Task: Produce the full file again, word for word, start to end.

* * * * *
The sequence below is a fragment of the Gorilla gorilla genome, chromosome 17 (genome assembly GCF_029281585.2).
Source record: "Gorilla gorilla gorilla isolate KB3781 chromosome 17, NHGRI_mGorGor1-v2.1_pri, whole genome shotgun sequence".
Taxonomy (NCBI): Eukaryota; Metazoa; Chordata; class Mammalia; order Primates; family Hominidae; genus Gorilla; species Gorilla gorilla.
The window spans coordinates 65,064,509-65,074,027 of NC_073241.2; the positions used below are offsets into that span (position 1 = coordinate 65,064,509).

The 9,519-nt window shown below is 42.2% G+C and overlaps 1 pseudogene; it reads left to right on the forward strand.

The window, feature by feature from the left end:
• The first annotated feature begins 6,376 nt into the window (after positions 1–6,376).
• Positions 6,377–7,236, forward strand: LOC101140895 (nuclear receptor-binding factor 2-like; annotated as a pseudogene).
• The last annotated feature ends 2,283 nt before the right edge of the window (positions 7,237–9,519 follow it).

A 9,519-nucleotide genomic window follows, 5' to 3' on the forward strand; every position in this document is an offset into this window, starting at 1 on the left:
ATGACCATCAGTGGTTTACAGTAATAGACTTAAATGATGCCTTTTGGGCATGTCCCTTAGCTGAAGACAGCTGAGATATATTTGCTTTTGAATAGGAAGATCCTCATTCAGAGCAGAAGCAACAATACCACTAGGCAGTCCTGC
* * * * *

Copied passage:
The sequence below is a fragment of the Gorilla gorilla genome, chromosome 17 (genome assembly GCF_029281585.2).
Source record: "Gorilla gorilla gorilla isolate KB3781 chromosome 17, NHGRI_mGorGor1-v2.1_pri, whole genome shotgun sequence".
Taxonomy (NCBI): Eukaryota; Metazoa; Chordata; class Mammalia; order Primates; family Hominidae; genus Gorilla; species Gorilla gorilla.
The window spans coordinates 65,064,509-65,074,027 of NC_073241.2; the positions used below are offsets into that span (position 1 = coordinate 65,064,509).

The 9,519-nt window shown below is 42.2% G+C and overlaps 1 pseudogene; it reads left to right on the forward strand.

The window, feature by feature from the left end:
• The first annotated feature begins 6,376 nt into the window (after positions 1–6,376).
• Positions 6,377–7,236, forward strand: LOC101140895 (nuclear receptor-binding factor 2-like; annotated as a pseudogene).
• The last annotated feature ends 2,283 nt before the right edge of the window (positions 7,237–9,519 follow it).

A 9,519-nucleotide genomic window follows, 5' to 3' on the forward strand; every position in this document is an offset into this window, starting at 1 on the left:
ATGACCATCAGTGGTTTACAGTAATAGACTTAAATGATGCCTTTTGGGCATGTCCCTTAGCTGAAGACAGCTGAGATATATTTGCTTTTGAATAGGAAGATCCTCATTCAGAGCAGAAGCAACAATACCACTAGGCAGTCCTGC